Correlation between system performance and bacterial composition under varied mixing intensity in thermophilic anaerobic digestion of food waste
KAUST DepartmentBiological and Environmental Sciences and Engineering (BESE) Division
Environmental Science and Engineering Program
Water Desalination and Reuse Research Center (WDRC)
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AbstractThis study examines the stability and efficiency of thermophilic anaerobic digesters treating food waste under various mixing velocities (50–160 rpm). The results showed that high velocities (120 and 160 rpm) were harmful to the digestion process with 18–30% reduction in methane generation and 1.8 to 3.8 times increase in volatile fatty acids (VFA) concentrations, compared to mild mixing (50 and 80 rpm). Also, the removal rate of soluble COD dropped from 75 to 85% (at 50–80 rpm) to 20–59% (at 120–160 rpm). Similarly, interrupted mixing caused adverse impacts and led to near-failure conditions with excessive VFA accumulation (15.6 g l), negative removal rate of soluble COD and low methane generation (132 ml gVS). The best efficiency and stability were achieved under mild mixing (50 and 80 rpm). In particular, the 50 rpm stirring speed resulted in the highest methane generation (573 ml gVS). High-throughput sequencing of 16S rRNA genes revealed that the digesters were dominated by one bacterial genus (Petrotoga; phylym Thermotogae) at all mixing velocities except at 0 rpm, where the community was dominated by one bacterial genus (Anaerobaculum; phylum Synergistetes). The Petrotoga genus seems to have played a major role in the degradation of organic matter.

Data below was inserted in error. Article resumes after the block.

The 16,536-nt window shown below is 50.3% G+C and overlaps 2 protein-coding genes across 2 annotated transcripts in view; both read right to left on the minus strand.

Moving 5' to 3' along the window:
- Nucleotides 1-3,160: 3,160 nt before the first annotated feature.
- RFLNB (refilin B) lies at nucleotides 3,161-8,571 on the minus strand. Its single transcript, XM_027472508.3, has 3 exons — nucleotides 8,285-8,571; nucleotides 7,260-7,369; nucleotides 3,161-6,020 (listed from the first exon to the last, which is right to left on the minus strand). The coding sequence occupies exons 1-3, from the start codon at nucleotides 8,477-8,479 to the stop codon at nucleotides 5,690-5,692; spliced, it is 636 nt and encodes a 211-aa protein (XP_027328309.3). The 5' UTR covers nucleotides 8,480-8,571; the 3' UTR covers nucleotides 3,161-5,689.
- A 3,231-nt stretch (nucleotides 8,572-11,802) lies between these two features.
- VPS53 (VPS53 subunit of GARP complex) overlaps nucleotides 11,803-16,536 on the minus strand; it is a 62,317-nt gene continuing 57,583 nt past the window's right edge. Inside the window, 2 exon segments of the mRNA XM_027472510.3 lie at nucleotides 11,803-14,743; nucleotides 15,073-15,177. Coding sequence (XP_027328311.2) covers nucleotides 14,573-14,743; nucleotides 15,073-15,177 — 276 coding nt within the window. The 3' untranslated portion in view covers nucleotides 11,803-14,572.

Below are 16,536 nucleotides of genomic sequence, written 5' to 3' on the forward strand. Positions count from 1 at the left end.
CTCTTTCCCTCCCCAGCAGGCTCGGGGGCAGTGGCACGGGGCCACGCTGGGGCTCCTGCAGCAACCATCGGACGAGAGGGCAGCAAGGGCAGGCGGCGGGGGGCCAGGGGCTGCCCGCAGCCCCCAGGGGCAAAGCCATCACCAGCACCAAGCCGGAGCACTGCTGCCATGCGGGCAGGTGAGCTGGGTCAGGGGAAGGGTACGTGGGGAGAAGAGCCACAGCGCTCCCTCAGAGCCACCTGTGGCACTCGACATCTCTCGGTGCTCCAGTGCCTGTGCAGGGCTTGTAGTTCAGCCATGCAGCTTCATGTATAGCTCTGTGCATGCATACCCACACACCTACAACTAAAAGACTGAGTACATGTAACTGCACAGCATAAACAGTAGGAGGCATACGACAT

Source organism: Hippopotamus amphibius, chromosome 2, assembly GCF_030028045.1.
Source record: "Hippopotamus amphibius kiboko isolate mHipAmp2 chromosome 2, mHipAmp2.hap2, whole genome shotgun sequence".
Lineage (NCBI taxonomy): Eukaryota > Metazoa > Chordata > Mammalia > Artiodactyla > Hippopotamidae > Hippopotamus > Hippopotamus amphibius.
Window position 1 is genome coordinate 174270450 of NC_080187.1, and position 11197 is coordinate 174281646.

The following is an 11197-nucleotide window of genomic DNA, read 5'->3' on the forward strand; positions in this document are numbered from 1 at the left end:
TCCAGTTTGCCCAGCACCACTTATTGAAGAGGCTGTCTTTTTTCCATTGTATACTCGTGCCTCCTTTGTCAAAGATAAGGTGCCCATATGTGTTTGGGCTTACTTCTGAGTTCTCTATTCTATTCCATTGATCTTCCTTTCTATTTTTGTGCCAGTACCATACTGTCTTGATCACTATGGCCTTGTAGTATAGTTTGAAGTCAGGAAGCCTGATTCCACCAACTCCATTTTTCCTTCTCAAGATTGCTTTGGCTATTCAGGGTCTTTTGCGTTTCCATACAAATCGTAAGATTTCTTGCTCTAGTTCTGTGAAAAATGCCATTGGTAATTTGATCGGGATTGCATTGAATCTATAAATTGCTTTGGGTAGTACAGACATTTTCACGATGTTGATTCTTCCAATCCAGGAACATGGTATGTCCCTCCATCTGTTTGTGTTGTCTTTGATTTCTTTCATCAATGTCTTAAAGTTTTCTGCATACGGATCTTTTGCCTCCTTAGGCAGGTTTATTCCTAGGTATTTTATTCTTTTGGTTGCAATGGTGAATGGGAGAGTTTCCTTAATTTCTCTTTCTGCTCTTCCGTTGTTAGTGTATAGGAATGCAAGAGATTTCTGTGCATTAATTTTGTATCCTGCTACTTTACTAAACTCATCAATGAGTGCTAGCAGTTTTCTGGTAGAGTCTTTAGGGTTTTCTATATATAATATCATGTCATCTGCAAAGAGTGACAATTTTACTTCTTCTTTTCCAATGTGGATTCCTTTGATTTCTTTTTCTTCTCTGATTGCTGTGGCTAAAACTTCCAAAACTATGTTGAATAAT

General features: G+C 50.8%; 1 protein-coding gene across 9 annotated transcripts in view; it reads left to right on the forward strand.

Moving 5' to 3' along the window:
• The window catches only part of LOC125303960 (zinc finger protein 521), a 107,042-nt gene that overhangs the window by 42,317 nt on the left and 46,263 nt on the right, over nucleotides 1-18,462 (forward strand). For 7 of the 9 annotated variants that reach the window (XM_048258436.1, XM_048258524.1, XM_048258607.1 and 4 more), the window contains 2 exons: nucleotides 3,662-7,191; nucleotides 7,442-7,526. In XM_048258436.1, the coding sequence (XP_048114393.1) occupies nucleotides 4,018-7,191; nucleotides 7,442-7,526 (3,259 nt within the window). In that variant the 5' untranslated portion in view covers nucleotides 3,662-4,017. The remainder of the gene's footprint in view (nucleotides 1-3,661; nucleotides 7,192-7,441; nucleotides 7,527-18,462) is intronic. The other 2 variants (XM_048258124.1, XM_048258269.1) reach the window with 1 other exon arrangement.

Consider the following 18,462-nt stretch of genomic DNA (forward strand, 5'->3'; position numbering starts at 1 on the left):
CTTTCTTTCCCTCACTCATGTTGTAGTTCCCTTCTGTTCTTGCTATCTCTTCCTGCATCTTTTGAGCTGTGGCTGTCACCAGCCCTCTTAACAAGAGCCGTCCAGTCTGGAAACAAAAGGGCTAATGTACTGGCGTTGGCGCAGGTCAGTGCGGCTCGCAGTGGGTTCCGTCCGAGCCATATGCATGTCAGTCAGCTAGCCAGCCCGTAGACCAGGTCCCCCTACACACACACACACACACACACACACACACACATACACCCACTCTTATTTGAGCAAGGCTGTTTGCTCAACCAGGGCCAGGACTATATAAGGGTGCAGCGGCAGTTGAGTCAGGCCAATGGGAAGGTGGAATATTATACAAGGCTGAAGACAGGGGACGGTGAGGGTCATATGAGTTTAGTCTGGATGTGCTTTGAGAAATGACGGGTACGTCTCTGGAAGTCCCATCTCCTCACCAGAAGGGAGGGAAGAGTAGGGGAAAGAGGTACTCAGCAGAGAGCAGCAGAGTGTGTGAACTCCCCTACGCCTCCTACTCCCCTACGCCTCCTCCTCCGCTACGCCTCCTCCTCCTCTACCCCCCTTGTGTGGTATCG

CitationGhanimeh SA, Al-Sanioura DN, Saikaly PE, El-Fadel M (2018) Correlation between system performance and bacterial composition under varied mixing intensity in thermophilic anaerobic digestion of food waste. Journal of Environmental Management 206: 472–481. Available: http://dx.doi.org/10.1016/j.jenvman.2017.10.062.
SponsorsThis research was supported by the National Council for Scientific Research of Lebanon (CNRS Grant number 02-11-12) and the American University of Beirut (AUB). Special thanks are extended to the US Agency for International Development for its support to AUB in acquiring the equipment used in the experimental program which was carried out at AUB laboratories. The microbial analysis was conducted at KAUST.